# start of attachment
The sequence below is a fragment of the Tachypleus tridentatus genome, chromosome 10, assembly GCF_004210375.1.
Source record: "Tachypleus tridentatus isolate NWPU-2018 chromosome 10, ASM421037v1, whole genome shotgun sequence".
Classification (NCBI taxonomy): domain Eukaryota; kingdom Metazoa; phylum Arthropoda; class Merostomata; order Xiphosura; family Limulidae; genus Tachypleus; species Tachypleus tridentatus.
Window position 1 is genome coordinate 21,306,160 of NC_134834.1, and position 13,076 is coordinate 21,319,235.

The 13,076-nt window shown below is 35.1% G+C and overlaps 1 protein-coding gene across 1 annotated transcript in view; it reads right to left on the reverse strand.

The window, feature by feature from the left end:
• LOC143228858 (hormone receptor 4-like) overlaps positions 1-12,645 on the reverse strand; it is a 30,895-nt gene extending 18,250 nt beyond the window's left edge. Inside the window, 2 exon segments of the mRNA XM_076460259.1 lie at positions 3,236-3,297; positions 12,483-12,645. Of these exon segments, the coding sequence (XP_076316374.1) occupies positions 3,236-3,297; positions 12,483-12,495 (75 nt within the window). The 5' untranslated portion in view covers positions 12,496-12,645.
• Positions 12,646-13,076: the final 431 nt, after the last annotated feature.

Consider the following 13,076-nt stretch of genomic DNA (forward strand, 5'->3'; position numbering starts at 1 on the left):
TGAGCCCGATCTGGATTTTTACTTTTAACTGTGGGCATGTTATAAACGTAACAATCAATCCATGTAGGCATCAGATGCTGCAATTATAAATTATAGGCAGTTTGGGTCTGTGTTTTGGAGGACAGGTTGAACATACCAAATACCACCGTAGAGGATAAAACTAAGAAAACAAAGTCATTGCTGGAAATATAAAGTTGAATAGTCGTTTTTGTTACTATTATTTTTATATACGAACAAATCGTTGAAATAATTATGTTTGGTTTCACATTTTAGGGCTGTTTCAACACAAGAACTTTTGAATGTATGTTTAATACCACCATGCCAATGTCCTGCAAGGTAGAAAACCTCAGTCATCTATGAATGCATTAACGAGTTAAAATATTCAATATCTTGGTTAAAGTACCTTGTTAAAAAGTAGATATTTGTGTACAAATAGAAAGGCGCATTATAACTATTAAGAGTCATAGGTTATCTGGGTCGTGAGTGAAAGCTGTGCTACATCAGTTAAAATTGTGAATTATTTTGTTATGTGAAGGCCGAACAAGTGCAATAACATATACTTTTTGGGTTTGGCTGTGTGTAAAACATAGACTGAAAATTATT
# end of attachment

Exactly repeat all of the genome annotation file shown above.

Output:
The sequence below is a fragment of the Tachypleus tridentatus genome, chromosome 10, assembly GCF_004210375.1.
Source record: "Tachypleus tridentatus isolate NWPU-2018 chromosome 10, ASM421037v1, whole genome shotgun sequence".
Classification (NCBI taxonomy): domain Eukaryota; kingdom Metazoa; phylum Arthropoda; class Merostomata; order Xiphosura; family Limulidae; genus Tachypleus; species Tachypleus tridentatus.
Window position 1 is genome coordinate 21,306,160 of NC_134834.1, and position 13,076 is coordinate 21,319,235.

The 13,076-nt window shown below is 35.1% G+C and overlaps 1 protein-coding gene across 1 annotated transcript in view; it reads right to left on the reverse strand.

The window, feature by feature from the left end:
• LOC143228858 (hormone receptor 4-like) overlaps positions 1-12,645 on the reverse strand; it is a 30,895-nt gene extending 18,250 nt beyond the window's left edge. Inside the window, 2 exon segments of the mRNA XM_076460259.1 lie at positions 3,236-3,297; positions 12,483-12,645. Of these exon segments, the coding sequence (XP_076316374.1) occupies positions 3,236-3,297; positions 12,483-12,495 (75 nt within the window). The 5' untranslated portion in view covers positions 12,496-12,645.
• Positions 12,646-13,076: the final 431 nt, after the last annotated feature.

Consider the following 13,076-nt stretch of genomic DNA (forward strand, 5'->3'; position numbering starts at 1 on the left):
TGAGCCCGATCTGGATTTTTACTTTTAACTGTGGGCATGTTATAAACGTAACAATCAATCCATGTAGGCATCAGATGCTGCAATTATAAATTATAGGCAGTTTGGGTCTGTGTTTTGGAGGACAGGTTGAACATACCAAATACCACCGTAGAGGATAAAACTAAGAAAACAAAGTCATTGCTGGAAATATAAAGTTGAATAGTCGTTTTTGTTACTATTATTTTTATATACGAACAAATCGTTGAAATAATTATGTTTGGTTTCACATTTTAGGGCTGTTTCAACACAAGAACTTTTGAATGTATGTTTAATACCACCATGCCAATGTCCTGCAAGGTAGAAAACCTCAGTCATCTATGAATGCATTAACGAGTTAAAATATTCAATATCTTGGTTAAAGTACCTTGTTAAAAAGTAGATATTTGTGTACAAATAGAAAGGCGCATTATAACTATTAAGAGTCATAGGTTATCTGGGTCGTGAGTGAAAGCTGTGCTACATCAGTTAAAATTGTGAATTATTTTGTTATGTGAAGGCCGAACAAGTGCAATAACATATACTTTTTGGGTTTGGCTGTGTGTAAAACATAGACTGAAAATTATT